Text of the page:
Zimmerman also said GACDL was happy Kemp “agreed not to furlough our public defenders last year and reconsidered his initial decision. Our organization advocated against that as well, since it would not only impact that lawyer but also the citizens of our state who cannot afford representation.”
But Zimmerman said he is troubled by word that Kemp may pull $2 million in funding from the state’s accountability courts to fund an anti-gang initiative.
“I’ve just been reading statistics that people who successfully complete accountability court programs are 15% to 17% less likely to reoffend,” Zimmerman said.
Drug courts, mental health courts and veterans courts “are not about just giving people a pass to commit crime,” he said. “A lot of these people have substance issues, mental issues; we have the opioid crisis, a lot of people commit crimes to support their drug habit.”
Asked about the perennial complaints from prosecutors and Atlanta police officials that Fulton County judges are too prone to let repeat offenders out, Zimmerman said all the parties need to work together.
“I’ve been a lawyer for 20 years, and almost nothing has changed in Fulton County,” he said. “Certainly police and the district attorney’s office should be working together to reduce crime and prosecute those who are guilty. But some cases get a lot more attention than others, and taking one or two cases and saying that’s how things work in Fulton County—I don’t think it is.”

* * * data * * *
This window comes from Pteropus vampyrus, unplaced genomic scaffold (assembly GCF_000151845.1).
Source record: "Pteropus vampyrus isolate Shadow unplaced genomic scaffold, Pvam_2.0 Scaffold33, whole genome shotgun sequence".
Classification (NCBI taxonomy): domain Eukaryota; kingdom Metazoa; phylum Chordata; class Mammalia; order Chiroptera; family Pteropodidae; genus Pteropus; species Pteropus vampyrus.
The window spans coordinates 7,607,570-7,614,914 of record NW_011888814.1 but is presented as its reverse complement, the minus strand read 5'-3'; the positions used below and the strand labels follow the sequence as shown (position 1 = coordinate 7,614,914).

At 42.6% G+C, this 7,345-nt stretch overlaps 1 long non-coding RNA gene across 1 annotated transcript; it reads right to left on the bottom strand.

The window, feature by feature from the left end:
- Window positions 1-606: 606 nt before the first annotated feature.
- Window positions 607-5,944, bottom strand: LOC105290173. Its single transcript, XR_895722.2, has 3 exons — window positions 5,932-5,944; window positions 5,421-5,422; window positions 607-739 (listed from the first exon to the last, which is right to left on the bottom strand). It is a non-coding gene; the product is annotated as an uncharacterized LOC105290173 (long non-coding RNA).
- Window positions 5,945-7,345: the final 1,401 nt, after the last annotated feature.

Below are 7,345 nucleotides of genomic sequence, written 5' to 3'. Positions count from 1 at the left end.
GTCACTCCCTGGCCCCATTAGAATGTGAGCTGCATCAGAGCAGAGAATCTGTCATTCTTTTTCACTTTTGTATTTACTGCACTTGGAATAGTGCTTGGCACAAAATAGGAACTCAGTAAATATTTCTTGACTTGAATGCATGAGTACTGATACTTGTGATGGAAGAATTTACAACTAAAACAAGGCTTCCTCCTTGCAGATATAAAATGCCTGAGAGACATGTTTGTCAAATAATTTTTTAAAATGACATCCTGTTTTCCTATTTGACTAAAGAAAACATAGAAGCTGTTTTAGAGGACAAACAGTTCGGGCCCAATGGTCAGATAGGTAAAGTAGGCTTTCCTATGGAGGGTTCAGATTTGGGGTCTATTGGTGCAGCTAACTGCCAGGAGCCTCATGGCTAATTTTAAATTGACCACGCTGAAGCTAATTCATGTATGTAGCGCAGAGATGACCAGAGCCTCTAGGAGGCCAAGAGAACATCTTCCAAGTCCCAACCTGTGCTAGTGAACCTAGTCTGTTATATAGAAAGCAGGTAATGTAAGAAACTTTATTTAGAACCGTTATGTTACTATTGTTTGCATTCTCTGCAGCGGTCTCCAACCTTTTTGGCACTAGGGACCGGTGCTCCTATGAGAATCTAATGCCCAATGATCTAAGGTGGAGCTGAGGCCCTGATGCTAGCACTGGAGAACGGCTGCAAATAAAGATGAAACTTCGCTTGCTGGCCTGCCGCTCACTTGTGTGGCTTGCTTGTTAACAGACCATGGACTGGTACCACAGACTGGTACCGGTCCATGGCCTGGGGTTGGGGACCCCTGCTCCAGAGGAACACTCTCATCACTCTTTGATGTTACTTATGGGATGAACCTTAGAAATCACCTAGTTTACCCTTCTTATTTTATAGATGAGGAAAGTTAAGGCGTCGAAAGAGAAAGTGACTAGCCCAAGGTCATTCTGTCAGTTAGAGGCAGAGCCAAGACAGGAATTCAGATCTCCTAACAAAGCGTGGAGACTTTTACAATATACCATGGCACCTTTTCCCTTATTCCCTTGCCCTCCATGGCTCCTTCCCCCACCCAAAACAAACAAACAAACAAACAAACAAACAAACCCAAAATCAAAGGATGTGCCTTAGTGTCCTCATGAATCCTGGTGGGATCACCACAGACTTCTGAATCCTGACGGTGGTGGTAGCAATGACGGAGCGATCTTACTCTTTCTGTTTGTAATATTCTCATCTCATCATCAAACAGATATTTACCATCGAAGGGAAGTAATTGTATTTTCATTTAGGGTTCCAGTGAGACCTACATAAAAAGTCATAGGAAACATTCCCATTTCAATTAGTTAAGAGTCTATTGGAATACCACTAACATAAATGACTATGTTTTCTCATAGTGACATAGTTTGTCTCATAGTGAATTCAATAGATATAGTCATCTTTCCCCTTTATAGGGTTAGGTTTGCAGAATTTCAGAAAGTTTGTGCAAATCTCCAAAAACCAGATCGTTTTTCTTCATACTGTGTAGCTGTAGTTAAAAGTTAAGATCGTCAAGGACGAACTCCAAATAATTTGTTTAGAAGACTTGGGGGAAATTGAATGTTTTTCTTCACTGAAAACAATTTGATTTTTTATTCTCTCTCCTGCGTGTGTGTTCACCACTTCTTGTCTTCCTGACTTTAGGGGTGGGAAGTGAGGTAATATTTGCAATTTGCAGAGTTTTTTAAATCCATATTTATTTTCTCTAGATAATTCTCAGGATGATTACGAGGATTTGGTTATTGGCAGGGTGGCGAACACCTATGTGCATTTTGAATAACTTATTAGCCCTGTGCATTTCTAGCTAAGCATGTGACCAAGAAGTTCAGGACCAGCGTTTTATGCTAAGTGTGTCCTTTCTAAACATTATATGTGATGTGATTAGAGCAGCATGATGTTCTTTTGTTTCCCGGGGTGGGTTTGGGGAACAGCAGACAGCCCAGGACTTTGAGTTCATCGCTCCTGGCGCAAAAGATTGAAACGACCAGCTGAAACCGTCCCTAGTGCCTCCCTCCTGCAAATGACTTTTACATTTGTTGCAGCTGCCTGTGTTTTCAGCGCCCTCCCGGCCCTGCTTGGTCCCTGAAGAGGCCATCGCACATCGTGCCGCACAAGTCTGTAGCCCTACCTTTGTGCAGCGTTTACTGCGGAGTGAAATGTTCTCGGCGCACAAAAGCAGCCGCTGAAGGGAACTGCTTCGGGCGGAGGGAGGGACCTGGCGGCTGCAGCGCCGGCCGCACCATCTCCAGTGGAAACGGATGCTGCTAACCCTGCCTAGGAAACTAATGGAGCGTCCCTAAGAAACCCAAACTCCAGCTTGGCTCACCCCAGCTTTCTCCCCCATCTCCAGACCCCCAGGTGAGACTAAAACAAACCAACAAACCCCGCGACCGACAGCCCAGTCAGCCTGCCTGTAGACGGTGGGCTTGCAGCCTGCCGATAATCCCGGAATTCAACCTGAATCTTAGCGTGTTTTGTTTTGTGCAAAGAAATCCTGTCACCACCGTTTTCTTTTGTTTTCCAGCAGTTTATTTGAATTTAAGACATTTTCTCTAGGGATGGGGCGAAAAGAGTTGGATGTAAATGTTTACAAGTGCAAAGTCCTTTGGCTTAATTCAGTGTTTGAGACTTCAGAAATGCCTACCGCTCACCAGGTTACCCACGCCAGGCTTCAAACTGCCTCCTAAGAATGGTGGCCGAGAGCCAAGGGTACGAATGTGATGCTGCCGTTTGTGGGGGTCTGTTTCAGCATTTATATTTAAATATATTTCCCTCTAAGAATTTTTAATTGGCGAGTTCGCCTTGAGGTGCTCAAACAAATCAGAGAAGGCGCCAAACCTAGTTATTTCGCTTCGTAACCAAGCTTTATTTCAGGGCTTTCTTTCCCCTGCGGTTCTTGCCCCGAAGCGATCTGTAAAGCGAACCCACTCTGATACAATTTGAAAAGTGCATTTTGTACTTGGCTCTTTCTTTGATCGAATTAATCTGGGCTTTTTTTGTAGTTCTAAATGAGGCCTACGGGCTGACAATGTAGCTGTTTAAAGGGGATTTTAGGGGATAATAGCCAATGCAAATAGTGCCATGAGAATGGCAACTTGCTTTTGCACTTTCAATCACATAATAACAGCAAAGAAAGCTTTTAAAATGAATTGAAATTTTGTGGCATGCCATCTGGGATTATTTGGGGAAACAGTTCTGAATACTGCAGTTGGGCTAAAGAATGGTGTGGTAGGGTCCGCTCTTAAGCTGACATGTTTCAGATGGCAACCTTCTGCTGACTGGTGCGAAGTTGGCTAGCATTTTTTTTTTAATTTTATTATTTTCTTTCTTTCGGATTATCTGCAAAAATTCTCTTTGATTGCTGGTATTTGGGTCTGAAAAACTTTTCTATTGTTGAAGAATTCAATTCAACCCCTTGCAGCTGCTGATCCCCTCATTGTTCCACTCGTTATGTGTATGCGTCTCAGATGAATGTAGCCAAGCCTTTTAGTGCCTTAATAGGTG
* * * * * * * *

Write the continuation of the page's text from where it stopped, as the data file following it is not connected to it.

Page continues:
A big priority for GACDL is cash bail reform, Zimmerman said.
“A lot of people don’t have money for money bail,” Zimmerman said. “Courts need to make sure somebody can afford it when they’re setting bonds. Certainly every case is different, and it needs to be on a case-by-case basis. One size fits all never works.”
Zimmerman understands the public’s unease with reports of a revolving door for some offenders—his own car was broken into in Buckhead last year—but noted that overall crime is down and has been dropping in Georgia for the past several years.
“What you see a lot in Fulton County is they just want to rip up the whole thing and start again,” he said. “Just because one person gets a signature bond and commits another crime doesn’t mean there should be no more signature bonds.”